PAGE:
Author Bio ▼

Barbour EHS is an online subscription service providing access to essential legislation, guidance and practical tools to help keep you compliant.
January 16, 2020

Get the SHP newsletter

Daily health and safety news, job alerts and resources

Food safety

Food safety news round-up: Nine-month prison sentence for a woman for failing to comply with food hygiene regulations and a takeaway restaurant guilty of five offences

A vegetarian curry restaurant, Saravanaa Bhavan in Tooting, London was fined and ordered to close for cockroach infestation.

cockroach in curry house

Cockroach in flour

A customer had spotted a cockroach in a meal ordered from the restaurant, and alerted Wandsworth Council’s food safety team, which immediately launched an investigation into health and hygiene standards at Saravanaa.

The investigation found a serious and widespread cockroach infestation throughout its kitchen and food storage areas.

Inspectors reported several findings that put customers in serious risk to health, which included:

  • Live and dead cockroaches were found, along with their faeces, on food preparation surfaces and worktops.
  • Two live cockroaches found in a box of plain flour while others were found underneath a chest freezer, at the entrance to a walk-in fridge unit, alongside an area storing spring onions and crawling on the ceiling.
  • Numerous cockroaches were found in the customer order ticket machine placed on a shelf above cooked food.
  • Dirt and food debris, plus dirty utensils, were found throughout the kitchen and storage areas.

Magistrates at Wimbledon Magistrates Court were told that the infestation was “out of control”. The court endorsed inspectors’ decision to immediately order the restaurant to close by serving a Hygiene Emergency Notice.

In December 2019, Saravanaa Bhavan of Southbridge Ltd pleaded guilty to four food hygiene offences and fined £6,500 plus court amounting to £3,170.

Wandsworth Council spokesman on consumer protection, Cllr Steffi Sutters said: “This case should serve as a stark warning to other food businesses that are tempted to take a risk with the health and well-being of their customers.

“It is vital that owners and proprietors of food businesses take all the steps they need to make sure they do not suffer the same expensive fate as this establishment.

“Customers can also check on hygiene quality levels in local restaurants and take-aways by scrutinising their star ratings.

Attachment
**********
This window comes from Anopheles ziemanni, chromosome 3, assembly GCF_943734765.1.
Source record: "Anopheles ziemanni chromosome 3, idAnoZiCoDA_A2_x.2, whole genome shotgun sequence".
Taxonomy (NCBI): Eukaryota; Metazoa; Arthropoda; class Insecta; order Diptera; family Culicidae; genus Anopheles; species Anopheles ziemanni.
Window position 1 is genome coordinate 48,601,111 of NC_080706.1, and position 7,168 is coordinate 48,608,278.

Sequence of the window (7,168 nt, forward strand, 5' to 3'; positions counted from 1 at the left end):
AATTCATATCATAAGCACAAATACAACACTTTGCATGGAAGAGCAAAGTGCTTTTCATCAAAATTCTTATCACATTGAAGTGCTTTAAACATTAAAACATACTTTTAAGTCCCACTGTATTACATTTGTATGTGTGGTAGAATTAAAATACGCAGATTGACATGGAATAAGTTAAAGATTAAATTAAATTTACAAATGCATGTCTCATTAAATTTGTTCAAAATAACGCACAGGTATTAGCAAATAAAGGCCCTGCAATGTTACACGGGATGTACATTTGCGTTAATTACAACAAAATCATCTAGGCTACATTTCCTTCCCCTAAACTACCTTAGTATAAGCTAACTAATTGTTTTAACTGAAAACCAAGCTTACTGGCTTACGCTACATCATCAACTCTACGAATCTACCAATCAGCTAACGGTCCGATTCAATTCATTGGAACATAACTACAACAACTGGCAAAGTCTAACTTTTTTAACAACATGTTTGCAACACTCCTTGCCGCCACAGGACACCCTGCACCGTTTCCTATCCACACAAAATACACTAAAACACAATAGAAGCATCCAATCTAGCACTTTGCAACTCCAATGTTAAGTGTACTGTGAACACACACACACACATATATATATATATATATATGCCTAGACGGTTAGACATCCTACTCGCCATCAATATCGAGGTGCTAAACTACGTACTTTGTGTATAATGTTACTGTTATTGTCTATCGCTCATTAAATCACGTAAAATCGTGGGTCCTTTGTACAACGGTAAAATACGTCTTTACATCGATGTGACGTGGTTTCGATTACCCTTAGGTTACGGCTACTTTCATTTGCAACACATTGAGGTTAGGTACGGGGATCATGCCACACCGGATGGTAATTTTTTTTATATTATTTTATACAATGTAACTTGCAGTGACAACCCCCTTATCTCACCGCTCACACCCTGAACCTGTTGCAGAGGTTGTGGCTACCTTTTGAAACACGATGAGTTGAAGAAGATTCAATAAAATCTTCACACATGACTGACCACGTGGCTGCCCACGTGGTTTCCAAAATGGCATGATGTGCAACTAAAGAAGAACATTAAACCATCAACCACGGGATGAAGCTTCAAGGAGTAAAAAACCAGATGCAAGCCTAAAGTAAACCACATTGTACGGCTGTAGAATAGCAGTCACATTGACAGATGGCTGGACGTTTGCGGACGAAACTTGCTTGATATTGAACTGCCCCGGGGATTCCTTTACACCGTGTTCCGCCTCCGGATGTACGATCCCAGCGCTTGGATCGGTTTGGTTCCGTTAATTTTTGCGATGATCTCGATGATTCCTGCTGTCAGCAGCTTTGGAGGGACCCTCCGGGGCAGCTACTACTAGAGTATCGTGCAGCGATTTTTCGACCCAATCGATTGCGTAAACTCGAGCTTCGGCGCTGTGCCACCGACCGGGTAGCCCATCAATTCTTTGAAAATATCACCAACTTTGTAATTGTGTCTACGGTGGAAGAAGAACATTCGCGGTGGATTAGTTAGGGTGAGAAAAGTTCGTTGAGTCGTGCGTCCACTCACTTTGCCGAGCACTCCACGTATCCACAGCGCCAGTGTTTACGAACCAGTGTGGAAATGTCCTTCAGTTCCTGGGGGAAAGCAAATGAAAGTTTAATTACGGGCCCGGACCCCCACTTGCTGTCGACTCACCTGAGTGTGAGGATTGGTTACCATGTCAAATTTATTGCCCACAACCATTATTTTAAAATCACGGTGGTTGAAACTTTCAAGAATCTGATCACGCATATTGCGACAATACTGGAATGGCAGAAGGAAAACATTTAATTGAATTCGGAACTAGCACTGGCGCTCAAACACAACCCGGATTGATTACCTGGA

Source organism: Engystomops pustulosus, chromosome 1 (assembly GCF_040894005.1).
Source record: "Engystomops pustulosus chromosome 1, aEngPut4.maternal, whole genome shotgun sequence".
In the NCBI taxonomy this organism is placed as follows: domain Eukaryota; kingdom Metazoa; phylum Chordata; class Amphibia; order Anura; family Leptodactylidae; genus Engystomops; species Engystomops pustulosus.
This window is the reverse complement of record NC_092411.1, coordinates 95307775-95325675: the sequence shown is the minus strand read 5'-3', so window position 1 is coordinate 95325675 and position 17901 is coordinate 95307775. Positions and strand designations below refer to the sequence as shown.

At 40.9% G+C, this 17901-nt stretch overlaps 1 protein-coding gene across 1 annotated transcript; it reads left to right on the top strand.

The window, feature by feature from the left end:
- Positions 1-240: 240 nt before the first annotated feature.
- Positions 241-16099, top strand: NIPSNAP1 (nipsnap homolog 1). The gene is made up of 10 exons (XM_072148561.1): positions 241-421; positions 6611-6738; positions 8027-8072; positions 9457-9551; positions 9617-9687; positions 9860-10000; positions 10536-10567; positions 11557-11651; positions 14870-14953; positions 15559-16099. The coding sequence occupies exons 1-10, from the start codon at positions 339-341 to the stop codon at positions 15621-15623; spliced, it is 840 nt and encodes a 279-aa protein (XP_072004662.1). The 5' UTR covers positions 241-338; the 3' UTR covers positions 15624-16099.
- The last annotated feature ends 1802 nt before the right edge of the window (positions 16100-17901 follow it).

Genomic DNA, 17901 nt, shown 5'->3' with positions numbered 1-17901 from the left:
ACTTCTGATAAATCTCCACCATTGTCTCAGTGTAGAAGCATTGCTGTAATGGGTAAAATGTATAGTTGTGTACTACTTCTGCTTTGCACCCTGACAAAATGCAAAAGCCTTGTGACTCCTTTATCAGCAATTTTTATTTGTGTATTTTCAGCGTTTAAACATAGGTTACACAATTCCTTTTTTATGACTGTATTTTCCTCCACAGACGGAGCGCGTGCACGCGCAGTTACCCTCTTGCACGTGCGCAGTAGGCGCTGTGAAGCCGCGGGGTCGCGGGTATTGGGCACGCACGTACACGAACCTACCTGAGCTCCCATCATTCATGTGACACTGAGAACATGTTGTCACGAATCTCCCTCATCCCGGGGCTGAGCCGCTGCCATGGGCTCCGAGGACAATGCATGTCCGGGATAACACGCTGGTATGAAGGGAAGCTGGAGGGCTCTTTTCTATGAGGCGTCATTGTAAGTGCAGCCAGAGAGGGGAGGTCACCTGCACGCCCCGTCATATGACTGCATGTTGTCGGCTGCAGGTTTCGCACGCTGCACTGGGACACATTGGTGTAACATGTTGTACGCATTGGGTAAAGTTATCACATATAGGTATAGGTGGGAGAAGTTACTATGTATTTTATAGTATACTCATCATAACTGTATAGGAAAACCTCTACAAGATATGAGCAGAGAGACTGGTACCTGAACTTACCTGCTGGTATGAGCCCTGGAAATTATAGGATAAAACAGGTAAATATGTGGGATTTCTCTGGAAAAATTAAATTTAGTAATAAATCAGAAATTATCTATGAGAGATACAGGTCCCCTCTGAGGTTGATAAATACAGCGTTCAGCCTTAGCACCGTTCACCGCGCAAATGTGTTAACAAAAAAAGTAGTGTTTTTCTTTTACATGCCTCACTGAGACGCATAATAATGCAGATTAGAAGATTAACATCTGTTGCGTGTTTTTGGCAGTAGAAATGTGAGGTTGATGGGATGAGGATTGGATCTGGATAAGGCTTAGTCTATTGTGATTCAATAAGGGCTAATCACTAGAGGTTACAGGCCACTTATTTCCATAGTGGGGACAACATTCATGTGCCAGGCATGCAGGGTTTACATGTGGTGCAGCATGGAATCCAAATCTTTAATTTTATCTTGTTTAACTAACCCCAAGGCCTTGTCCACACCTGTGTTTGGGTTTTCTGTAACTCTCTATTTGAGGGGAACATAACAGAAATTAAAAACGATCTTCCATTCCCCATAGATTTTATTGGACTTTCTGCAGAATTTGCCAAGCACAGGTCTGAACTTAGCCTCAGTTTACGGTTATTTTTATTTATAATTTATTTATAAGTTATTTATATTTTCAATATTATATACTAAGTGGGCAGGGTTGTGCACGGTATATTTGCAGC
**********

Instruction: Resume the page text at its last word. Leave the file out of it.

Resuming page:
“All food establishments in Wandsworth have been given a star rating based on their safety and hygiene standards and this rating is normally displayed prominently near front entrances. If it is not, then customers should ask the owners why it is not.”

A woman was sentenced nine-months imprisonment for failing to comply with food hygiene regulations.

Fruit flies in rice

Fruit flies in rice

North Somerset District Council food hygiene inspectors were called to The Major, where an investigation found a number of ‘serious’ health failings.

A swarm of fruit flies were mistaken for black pepper at the restaurant in Weston-Super-Mare as well as, signs of rodents, food such as curry and cheese had mould, cooked food was stored at incorrect temperature and other food past its sell-by date. Inspectors also found paint brushes and white spirit next to condiments and there was evidence of rat infestation, the Bristol Crown Court heard.

Kim Gasson, 52, was found guilty to six charges of failing to comply with food hygiene regulations and convicted of contravening a hygiene prohibition order. The Major was immediately after the inspection and Mrs Gasson was sentenced to nine-months imprisonment and suspended for two years, Bristol Crown Court heard.

Judge Michael Longman told Gasson: “Conditions were, quite frankly, disgusting.”

Harry Ahuja, prosecuting for the council, said Gasson had been served with an indefinite hygiene prohibition order in Cornwall in 2015, after failing to keep a food premises properly.

Mr Ahuja told Bristol Crown Court: “In the kitchen an inspector found mouldy and rancid food which included a colander of rice in a sink which appeared to be covered in black pepper. It was actually covered with a fruit flies swarm which flew up, causing the inspector to step back.”

Several environmental health breeches at a supermarke lead to fine.

A Tai Oriental Supermarket owner, Rizway Ifran Tai, of Bath Road, Banbury pleaded guilty to six cases of failing to comply with food hygiene requirements.

Mr Tai had failed to have a pest control treatment in place and a significant amount of rat droppings was found underneath shelving throughout the shop.

Two dead and decomposing adult rats were found on a sticky pest control board; the owner failed to keep the shop clean and there was no system in place for regular cleaning or maintenance.

He also failed to undertake training and supervision of the staff working at the premises. In addition, the owner failed to complete the new registration form notifying the local authority of a change in food operators. Tai was fined a total of £1,000 and ordered to pay £3,850 in costs. The contraventions were found on August 15, 2018.